When Lorena Leland awakened October 29, 1929, she was full of excitement about the day ahead. It was her sixteenth birthday and along with it came the dreams she had for an exciting life as a writer. Born into a successful Nashville family whose father was a banker, she imagined herself at the grand party to be held at a hall in the city that night, but her life would take a sharp unexpected turn that she could never have anticipated.
By mid-afternoon news of the stock market crash in New York City was the center of conversation, but Lorena paid little heed to the news because they lived in Nashville and certainly it would not impact them the way it was hitting so many in the northern city so many miles away. When the telephone rang and her mother answered it, it was evident to everyone in the house that their expectations were not what would happen. Her mother’s screams foretold the truth – the head of the household and bank of this prominent family was calling to share the bank notes had collapsed and they had lost everything. What that would mean and how each person would respond unfolds in the pages of Michelle Shocklee’s 2020 novel, Under the Tulip Tree.
The measure of our character and the evidence of our values is never more exposed than when we are hit with a crisis of incredible proportions. What we have relied on and trusted in is revealed, at least to others whether we see it at the outset or not. For some, the choices made will result in a path forward marred with more despair and hopeless attempts to soothe the pain. For others, unexpected changes in the course of their lives will uncover parts of their stories, their histories, they never knew, and, in those discoveries, they may discover the hand of God at work even though they have no strong faith in Him.
The dreams of being a writer and working for the leading newspaper in Nashville look like an opportunity to make some money, but Lorena discovers that her father’s reputation has been so tarnished that the connection she had with that paper is lost to her. The weight of how far-reaching the crisis is hits Lorena with a powerful blow, but then she is told about a possibility she did not want to consider. The WPA has a Federal Writer’s Project and her contact at the newspaper agrees to give her a recommendation to be considered. It’s a far cry from what Lorena dreamed of and far from prestigious, but the financial collapse the family is facing gives her courage to consider it.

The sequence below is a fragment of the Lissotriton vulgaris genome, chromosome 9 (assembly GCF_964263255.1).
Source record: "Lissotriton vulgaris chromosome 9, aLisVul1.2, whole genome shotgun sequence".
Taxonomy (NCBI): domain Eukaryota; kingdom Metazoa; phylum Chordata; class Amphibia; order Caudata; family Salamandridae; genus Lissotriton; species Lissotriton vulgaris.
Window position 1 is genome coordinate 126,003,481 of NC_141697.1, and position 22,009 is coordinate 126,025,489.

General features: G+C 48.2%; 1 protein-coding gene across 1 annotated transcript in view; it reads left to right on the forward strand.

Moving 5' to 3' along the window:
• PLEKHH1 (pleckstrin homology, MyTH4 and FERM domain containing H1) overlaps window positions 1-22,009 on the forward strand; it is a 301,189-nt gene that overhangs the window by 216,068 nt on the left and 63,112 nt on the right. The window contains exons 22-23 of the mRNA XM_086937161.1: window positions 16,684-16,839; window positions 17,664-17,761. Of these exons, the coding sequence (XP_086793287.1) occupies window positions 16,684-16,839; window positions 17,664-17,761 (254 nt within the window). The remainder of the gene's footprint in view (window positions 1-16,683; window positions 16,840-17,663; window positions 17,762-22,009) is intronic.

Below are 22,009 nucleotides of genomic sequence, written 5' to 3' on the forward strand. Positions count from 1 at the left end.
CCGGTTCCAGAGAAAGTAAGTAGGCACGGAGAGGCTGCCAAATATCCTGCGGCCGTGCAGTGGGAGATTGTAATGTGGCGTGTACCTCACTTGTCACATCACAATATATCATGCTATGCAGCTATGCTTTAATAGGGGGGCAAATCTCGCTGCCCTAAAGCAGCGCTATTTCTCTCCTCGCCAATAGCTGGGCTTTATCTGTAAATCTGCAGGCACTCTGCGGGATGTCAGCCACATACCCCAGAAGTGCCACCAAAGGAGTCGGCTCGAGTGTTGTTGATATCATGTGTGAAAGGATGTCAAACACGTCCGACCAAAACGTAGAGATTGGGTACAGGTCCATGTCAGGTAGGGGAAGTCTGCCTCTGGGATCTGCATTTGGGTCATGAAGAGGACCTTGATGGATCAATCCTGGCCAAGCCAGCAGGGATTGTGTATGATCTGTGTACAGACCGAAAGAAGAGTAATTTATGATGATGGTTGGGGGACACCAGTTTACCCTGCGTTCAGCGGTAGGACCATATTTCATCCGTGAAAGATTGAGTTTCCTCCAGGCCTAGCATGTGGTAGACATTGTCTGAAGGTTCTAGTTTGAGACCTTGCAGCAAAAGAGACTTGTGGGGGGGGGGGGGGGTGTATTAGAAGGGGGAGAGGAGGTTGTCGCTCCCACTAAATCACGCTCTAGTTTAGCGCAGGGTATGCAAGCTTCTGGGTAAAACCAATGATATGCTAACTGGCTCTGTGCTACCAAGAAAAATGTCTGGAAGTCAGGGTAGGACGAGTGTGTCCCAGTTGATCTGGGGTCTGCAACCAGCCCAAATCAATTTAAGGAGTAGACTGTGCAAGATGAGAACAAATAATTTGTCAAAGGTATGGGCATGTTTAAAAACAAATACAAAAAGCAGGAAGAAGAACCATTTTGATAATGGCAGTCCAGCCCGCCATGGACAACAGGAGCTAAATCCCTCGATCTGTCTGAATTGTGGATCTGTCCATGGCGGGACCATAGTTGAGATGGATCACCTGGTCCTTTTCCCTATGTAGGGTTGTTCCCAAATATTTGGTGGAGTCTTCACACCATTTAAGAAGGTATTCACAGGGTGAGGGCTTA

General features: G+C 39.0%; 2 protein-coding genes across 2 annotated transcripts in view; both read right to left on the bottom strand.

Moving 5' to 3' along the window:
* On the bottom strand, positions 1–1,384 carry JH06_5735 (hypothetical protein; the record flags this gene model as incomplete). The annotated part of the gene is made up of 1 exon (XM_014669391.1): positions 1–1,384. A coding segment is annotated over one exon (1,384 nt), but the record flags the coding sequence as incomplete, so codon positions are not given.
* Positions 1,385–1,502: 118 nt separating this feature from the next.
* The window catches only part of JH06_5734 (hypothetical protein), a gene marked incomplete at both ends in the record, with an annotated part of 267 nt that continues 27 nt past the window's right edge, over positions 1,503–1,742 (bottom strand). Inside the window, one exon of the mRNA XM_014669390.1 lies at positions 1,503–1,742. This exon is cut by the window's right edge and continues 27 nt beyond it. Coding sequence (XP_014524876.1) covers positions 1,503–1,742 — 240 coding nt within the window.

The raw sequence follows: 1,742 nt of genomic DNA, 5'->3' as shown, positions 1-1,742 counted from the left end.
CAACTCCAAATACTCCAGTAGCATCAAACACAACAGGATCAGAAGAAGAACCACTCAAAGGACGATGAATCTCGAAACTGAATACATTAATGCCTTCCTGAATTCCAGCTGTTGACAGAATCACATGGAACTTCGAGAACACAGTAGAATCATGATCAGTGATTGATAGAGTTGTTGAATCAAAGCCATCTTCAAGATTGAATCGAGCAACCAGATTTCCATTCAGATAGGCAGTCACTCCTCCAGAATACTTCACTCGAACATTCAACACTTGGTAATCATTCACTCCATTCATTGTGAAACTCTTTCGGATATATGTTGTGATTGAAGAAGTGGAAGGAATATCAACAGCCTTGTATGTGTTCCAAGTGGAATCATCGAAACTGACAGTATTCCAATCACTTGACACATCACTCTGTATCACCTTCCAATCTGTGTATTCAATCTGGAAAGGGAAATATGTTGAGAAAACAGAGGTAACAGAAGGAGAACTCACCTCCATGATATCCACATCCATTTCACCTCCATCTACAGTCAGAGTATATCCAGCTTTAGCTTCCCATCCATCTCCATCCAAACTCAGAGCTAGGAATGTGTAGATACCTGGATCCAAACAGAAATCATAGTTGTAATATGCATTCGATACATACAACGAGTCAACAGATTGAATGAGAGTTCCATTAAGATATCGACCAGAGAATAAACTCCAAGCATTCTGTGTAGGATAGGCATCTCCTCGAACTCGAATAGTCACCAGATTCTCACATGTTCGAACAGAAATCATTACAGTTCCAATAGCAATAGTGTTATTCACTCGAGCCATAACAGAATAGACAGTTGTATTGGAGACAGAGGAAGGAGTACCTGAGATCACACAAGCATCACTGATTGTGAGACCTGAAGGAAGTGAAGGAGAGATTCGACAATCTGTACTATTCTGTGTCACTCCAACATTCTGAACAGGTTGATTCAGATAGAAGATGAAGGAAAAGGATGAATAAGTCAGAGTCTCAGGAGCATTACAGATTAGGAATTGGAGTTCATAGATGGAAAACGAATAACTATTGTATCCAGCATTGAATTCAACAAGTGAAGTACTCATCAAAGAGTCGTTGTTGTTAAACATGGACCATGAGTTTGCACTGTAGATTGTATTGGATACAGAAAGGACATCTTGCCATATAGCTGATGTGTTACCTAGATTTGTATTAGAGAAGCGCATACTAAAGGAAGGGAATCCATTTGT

When she learns she will be hired and what the assignment entails, Lorena (Rena) is uncertain about whether she can or wants to go forward. Her mother’s disgust and discouragement for Lorena to do this adds to the drama. She fears the family reputation will be tarnished further.
What is the assignment?
President Roosevelt has created the program to ask writers to interview former slaves to learn more about what their lives had been like prior to the Civil War, as well as during and after it. It would mean going into parts of Nashville (Hell’s Half Acre) Lorena had never seen nor experienced to interview a list of persons given to her and then writing up their stories. Segregation was the rule of the time and though the family had always had some servants to work for them, Lorena had no experience beyond what she had learned in school about what she was about to hear.
The first name on the list is a 101-year-old woman, Frankie Washington. What happens when Lorena and Frankie meet results in unforeseen impacts on the lives of everyone in this powerful story exposing betrayal and redemption that no one saw coming.
This is a novel which you ought not to miss or dismiss simply because it is a novel. The WPA Federal Writer’s Project existed, and Michelle Shocklee has read many of the stories and her work in this book reflects words anyone can glean from regarding the impact of an unexpected crisis, how hatred can destroy lives, and that prejudice and bias can be birthed in any one of us no matter our culture or socio-economic status.